*** Official "SOLARIS" Discussion Thread

Discussion in 'Movies' started by Robert Crawford, Nov 27, 2002.

  1. Robert Crawford

    Robert Crawford Moderator
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    This thread is now designated the Official Discussion Thread for "Solaris". Please, post all comments, links to outside reviews, film and box office discussion items to this thread.
    All HTF member film reviews of "Solaris" should be posted to the Official Review Thread.
    Thank you for your consideration in this matter.
    Crawdaddy
     
  2. Seth Paxton

    Seth Paxton Lead Actor

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    I went to check out the general reviews at Rotten Tomatoes after writing mine. I have to say that many of them said the same things I did, so I guess I wasn't crazy (or stupid [​IMG] ) after all.
    However, I do think Owen Gleiberman totally missed the point. The film is subtle about it's themes, but I kept noticing very certain lines that clearly brought forth one philosophical view on the subject matter or another. The film asks many questions in this manner, but it doesn't go back and repeat itself (which is nice).
    There are questions like how any "real" humans define themselves as real. And the metaphorical aspects between Solaris and god were very strongly played within the film.
    To find that in any way comparable to Ghost of all films is ridiculuous IMO. As I said in my review, the questions being asked here are much more akin to those asked by 2001 rather than Ghost. If you get Ghost out of this film, then you are focusing way too much on the "primary" storyline (it really isn't but on the surface it is).
    And it also means you totally skipped the end of the film. [​IMG]
     
  3. Robert Crawford

    Robert Crawford Moderator
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    I'll be checking this film out in a couple of days, but first up is Standing in the Shadows of Motown.
    Edit: The original "Solaris" is being shown on Turner Classic Movies this Friday @ 9:30 p.m. ET.
    Crawdaddy
     
  4. Patrick Sun

    Patrick Sun Moderator
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    There's quite an existential bent to the film. Can we trust not only our senses for what is real or not, but can we trust our feelings and affinity for another being, regardless of what makes up that persona. I'd almost akin it to some form of internet romance where the only form of communication is letters typed on a computer screen. The words and sentences embody ideas and emotions that somehow find a way to the other person's head and heart, their core of existence. But with no physical-ness to contribute to the connection, the connection is made nonetheless. Why? What sparks that euphoric feeling when that connection is made? What gives it meaning to both parties? You can't quantify it, but it exists nonetheless. Why? Who knows, but it happens. It is real? Is it only within our consciousness? At what point do we dare to venture out of our sphere of influence?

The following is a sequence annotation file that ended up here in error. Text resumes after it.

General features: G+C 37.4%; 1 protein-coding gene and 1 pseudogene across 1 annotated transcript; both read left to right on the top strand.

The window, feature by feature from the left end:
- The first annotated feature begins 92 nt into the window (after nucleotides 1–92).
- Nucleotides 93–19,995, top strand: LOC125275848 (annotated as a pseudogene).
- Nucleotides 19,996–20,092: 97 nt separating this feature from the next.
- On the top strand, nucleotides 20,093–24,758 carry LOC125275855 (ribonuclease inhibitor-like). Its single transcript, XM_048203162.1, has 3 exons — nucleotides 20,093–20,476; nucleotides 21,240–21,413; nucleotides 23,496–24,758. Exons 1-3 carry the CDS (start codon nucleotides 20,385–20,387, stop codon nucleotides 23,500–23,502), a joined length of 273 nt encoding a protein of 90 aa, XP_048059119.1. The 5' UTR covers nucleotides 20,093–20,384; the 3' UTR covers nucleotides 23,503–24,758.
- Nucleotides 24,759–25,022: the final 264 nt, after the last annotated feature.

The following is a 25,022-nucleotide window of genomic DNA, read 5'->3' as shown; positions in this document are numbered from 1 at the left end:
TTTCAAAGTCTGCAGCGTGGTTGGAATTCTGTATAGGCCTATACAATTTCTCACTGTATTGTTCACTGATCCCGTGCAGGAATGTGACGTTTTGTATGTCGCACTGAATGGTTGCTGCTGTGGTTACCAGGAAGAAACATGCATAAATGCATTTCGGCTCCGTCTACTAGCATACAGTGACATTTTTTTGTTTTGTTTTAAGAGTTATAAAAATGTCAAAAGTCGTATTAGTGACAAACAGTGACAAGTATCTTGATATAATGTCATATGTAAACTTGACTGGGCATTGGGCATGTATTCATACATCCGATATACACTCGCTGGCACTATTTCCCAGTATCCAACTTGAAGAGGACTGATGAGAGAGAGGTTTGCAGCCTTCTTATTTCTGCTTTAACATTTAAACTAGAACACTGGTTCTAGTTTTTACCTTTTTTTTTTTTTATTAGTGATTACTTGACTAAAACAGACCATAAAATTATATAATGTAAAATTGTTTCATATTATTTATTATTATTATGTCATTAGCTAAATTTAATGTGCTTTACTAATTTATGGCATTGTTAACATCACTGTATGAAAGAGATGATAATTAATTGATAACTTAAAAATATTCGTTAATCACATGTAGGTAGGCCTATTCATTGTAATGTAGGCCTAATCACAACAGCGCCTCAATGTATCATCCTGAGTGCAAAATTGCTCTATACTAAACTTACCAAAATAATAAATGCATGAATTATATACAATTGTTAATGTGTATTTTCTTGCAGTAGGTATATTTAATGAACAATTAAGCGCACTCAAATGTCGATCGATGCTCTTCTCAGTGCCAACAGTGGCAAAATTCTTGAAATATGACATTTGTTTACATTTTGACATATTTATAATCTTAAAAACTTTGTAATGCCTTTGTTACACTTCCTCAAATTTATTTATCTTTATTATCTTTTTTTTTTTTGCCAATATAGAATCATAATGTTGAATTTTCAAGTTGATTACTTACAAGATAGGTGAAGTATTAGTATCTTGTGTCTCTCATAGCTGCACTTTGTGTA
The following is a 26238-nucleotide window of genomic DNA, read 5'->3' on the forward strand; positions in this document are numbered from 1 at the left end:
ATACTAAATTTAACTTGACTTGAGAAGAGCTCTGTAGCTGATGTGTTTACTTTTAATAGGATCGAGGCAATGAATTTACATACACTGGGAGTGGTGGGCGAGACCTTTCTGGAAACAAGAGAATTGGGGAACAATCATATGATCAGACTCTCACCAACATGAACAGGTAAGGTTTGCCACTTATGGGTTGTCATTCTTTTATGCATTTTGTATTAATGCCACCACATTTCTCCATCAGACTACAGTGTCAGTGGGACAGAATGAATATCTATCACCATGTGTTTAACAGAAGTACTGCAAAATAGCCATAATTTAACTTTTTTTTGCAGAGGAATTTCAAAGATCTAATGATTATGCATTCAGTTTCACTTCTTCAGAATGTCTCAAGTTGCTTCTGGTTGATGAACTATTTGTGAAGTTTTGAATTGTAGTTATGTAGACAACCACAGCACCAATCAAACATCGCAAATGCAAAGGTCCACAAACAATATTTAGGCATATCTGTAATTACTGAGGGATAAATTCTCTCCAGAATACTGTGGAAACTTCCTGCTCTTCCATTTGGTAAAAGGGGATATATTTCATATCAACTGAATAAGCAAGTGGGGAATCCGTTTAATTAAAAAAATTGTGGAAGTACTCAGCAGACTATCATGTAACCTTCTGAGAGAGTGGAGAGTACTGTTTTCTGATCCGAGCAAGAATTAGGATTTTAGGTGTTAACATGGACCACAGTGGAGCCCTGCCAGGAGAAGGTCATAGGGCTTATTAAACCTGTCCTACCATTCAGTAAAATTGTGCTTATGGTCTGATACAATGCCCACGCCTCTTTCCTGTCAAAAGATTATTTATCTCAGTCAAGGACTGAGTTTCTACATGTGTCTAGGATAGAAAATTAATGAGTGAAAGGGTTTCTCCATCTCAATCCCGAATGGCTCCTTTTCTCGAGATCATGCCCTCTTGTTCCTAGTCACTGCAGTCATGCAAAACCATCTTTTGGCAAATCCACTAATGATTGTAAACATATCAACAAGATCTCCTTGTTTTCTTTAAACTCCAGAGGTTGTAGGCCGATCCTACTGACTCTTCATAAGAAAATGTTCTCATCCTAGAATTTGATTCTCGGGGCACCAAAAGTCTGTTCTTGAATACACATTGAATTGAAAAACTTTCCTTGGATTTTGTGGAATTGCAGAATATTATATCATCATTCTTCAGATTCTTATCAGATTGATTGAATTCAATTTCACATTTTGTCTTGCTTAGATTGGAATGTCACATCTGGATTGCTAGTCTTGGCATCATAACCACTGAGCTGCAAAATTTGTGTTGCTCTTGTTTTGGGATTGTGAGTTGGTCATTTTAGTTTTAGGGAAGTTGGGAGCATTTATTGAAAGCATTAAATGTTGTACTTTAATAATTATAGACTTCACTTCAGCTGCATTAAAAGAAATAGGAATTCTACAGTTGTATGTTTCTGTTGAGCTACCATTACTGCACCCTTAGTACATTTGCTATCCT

5. Jack Briggs

    Jack Briggs Executive Producer

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    Better than Tarkovsky's?
    Wow, Jason, once I see the new one we are going to revisit that comment. [​IMG]
     
  6. Rich Malloy

    Rich Malloy Producer

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  7. Rex Bachmann

    Rex Bachmann Screenwriter

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    A question for those who have seen Solaris.
    I'm debating whether to actually spend the time and money to see this in theater (something I don't do trivially). The advertising campaigns have done a "Jekyll and Hyde", presenting it as a romance on one network or other (such as NBC), or as "science fiction" elsewhere (such as the SciFi Network).
    Good sf can, indeed, be "existential", but, frankly, if 60% or 70% of the movie is full of earthbound flashbacks of lovers ogling each other and exchanging "sweet nothings", I'll pass.
    I know Mr. Clooney has made some disparaging remarks about the ad-campaign (to the effect that the movie won't be successfully sold on the sex/romance angle).
    How "science-fictional" is this movie? By that, I'm asking: does it give the "feel" throughout the majority of the story that we're really somewhere else (not Earth)? Does the planet Solaris actually play a part in this story as if it were a "character", as I understand is the case in the novel (which I, unfortunately, haven't had a chance to read)? Or, is it just "there" as background? In other words, how "subtle" is "subtle"?
     
  8. Seth Paxton

    Seth Paxton Lead Actor

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    While there are flashbacks to the "romance", it is primarily because they are essential to the story. The film never plays hardline romance (in terms of music, style), though you will catch 1 scene that should strongly remind you of the main romantic scene in Out of Sight.

    But most of the time the film is playing pretty hard at SF from the 70's - that disjointed emotional feeling, not unlike Running Silent or something.

    Solaris itself is the primary backdrop and is constantly being visually referred to which helps maintain the other world experience.